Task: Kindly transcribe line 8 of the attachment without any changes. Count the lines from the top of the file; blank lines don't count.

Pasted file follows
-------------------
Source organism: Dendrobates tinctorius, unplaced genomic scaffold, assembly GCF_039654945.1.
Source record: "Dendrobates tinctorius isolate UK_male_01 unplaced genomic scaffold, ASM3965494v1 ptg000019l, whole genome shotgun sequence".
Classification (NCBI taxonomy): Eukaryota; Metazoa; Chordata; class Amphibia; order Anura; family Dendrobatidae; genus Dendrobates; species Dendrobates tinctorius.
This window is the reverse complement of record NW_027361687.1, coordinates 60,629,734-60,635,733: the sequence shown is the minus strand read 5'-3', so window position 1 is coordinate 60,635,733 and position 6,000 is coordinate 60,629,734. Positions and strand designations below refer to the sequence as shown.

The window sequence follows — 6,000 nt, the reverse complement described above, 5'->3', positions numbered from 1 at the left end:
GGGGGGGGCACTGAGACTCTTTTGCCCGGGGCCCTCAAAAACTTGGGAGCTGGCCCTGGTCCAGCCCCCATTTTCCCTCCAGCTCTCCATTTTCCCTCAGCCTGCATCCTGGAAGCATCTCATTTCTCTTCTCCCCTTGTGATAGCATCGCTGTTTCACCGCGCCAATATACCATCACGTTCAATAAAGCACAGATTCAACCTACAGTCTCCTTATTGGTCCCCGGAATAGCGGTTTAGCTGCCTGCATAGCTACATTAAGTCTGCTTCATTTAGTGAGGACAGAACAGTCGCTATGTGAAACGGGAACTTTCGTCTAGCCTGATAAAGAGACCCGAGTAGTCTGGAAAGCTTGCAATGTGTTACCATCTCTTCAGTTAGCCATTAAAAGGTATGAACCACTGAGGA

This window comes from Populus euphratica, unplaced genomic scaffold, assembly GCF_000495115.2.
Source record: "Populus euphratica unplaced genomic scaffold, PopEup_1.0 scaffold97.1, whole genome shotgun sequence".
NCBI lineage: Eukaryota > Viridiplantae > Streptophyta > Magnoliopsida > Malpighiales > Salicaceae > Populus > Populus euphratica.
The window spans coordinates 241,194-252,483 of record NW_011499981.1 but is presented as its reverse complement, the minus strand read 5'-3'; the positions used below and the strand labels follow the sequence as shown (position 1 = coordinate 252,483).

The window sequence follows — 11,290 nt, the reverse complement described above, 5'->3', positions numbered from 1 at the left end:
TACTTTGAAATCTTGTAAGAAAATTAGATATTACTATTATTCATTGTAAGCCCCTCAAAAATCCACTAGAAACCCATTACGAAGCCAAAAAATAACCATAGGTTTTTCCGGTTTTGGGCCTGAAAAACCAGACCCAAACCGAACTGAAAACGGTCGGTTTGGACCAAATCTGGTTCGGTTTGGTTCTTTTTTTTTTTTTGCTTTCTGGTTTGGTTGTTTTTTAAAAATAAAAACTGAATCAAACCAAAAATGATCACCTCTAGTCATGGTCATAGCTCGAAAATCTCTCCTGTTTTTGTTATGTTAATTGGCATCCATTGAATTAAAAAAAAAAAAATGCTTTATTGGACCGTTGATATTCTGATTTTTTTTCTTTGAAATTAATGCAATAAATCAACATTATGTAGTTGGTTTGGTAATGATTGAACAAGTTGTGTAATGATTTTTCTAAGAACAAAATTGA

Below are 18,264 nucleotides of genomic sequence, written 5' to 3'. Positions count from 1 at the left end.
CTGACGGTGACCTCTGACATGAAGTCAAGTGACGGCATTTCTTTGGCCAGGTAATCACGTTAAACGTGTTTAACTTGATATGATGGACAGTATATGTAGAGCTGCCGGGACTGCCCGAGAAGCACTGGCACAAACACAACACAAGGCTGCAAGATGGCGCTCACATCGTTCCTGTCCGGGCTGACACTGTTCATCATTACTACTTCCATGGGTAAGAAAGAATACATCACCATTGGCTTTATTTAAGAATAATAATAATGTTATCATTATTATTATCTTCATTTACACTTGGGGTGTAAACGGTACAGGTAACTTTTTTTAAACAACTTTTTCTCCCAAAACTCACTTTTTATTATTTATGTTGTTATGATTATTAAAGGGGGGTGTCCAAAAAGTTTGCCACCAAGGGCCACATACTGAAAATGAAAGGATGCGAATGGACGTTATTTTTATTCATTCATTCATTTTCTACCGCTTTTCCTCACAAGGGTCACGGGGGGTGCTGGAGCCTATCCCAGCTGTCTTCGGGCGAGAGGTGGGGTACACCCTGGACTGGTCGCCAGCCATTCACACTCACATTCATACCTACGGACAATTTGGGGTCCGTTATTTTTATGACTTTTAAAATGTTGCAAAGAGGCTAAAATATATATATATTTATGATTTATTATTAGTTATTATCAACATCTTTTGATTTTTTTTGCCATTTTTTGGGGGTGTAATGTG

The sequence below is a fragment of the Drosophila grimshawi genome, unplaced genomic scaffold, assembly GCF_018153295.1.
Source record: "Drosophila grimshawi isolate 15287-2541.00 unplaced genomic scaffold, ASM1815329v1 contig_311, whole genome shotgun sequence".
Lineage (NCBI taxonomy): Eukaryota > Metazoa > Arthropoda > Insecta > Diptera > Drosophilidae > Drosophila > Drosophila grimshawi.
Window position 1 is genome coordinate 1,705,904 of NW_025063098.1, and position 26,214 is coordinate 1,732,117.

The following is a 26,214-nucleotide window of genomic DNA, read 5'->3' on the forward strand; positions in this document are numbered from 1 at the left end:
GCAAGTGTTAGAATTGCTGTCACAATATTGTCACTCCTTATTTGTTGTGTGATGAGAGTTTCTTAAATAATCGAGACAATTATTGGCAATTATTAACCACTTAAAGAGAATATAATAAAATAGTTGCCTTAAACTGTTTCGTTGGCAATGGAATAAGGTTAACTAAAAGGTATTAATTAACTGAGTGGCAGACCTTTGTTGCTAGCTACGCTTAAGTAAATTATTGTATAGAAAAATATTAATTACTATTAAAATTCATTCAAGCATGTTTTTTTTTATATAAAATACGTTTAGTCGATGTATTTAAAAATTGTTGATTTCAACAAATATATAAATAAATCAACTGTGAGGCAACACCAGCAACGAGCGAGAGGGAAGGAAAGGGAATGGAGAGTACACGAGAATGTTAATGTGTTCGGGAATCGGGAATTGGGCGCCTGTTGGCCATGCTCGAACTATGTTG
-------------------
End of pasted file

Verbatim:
Source record: "Populus euphratica unplaced genomic scaffold, PopEup_1.0 scaffold97.1, whole genome shotgun sequence".